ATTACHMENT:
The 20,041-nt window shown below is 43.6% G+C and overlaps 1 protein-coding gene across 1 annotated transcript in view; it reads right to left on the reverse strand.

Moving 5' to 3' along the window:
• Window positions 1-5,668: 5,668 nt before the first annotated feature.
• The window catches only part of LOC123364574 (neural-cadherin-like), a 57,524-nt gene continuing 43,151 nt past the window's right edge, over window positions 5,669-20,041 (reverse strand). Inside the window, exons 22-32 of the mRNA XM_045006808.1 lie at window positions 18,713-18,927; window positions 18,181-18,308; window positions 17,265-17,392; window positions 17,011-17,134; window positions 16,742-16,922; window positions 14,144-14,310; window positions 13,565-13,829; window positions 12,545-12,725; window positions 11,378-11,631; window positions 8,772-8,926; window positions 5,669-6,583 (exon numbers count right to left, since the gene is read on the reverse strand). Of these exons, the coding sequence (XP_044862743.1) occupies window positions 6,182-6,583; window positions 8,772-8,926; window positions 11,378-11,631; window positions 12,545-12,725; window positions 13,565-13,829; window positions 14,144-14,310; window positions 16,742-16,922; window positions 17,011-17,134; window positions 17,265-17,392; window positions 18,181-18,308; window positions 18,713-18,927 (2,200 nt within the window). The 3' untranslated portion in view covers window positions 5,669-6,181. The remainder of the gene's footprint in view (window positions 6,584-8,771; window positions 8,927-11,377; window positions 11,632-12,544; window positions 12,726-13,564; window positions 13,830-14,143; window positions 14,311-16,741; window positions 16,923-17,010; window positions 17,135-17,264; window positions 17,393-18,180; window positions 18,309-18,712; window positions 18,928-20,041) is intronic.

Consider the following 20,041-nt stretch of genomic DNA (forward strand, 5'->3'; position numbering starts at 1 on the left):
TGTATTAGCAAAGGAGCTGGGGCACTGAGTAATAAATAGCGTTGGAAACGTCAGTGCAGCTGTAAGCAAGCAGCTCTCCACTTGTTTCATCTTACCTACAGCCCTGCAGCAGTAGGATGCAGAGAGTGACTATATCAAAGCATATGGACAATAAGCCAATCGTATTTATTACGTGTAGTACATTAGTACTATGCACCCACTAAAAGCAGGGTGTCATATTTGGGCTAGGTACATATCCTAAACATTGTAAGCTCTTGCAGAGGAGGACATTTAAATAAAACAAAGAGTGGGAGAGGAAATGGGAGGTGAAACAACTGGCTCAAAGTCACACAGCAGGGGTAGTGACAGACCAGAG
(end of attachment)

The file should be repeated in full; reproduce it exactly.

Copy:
The 20,041-nt window shown below is 43.6% G+C and overlaps 1 protein-coding gene across 1 annotated transcript in view; it reads right to left on the reverse strand.

Moving 5' to 3' along the window:
• Window positions 1-5,668: 5,668 nt before the first annotated feature.
• The window catches only part of LOC123364574 (neural-cadherin-like), a 57,524-nt gene continuing 43,151 nt past the window's right edge, over window positions 5,669-20,041 (reverse strand). Inside the window, exons 22-32 of the mRNA XM_045006808.1 lie at window positions 18,713-18,927; window positions 18,181-18,308; window positions 17,265-17,392; window positions 17,011-17,134; window positions 16,742-16,922; window positions 14,144-14,310; window positions 13,565-13,829; window positions 12,545-12,725; window positions 11,378-11,631; window positions 8,772-8,926; window positions 5,669-6,583 (exon numbers count right to left, since the gene is read on the reverse strand). Of these exons, the coding sequence (XP_044862743.1) occupies window positions 6,182-6,583; window positions 8,772-8,926; window positions 11,378-11,631; window positions 12,545-12,725; window positions 13,565-13,829; window positions 14,144-14,310; window positions 16,742-16,922; window positions 17,011-17,134; window positions 17,265-17,392; window positions 18,181-18,308; window positions 18,713-18,927 (2,200 nt within the window). The 3' untranslated portion in view covers window positions 5,669-6,181. The remainder of the gene's footprint in view (window positions 6,584-8,771; window positions 8,927-11,377; window positions 11,632-12,544; window positions 12,726-13,564; window positions 13,830-14,143; window positions 14,311-16,741; window positions 16,923-17,010; window positions 17,135-17,264; window positions 17,393-18,180; window positions 18,309-18,712; window positions 18,928-20,041) is intronic.

Consider the following 20,041-nt stretch of genomic DNA (forward strand, 5'->3'; position numbering starts at 1 on the left):
TGTATTAGCAAAGGAGCTGGGGCACTGAGTAATAAATAGCGTTGGAAACGTCAGTGCAGCTGTAAGCAAGCAGCTCTCCACTTGTTTCATCTTACCTACAGCCCTGCAGCAGTAGGATGCAGAGAGTGACTATATCAAAGCATATGGACAATAAGCCAATCGTATTTATTACGTGTAGTACATTAGTACTATGCACCCACTAAAAGCAGGGTGTCATATTTGGGCTAGGTACATATCCTAAACATTGTAAGCTCTTGCAGAGGAGGACATTTAAATAAAACAAAGAGTGGGAGAGGAAATGGGAGGTGAAACAACTGGCTCAAAGTCACACAGCAGGGGTAGTGACAGACCAGAG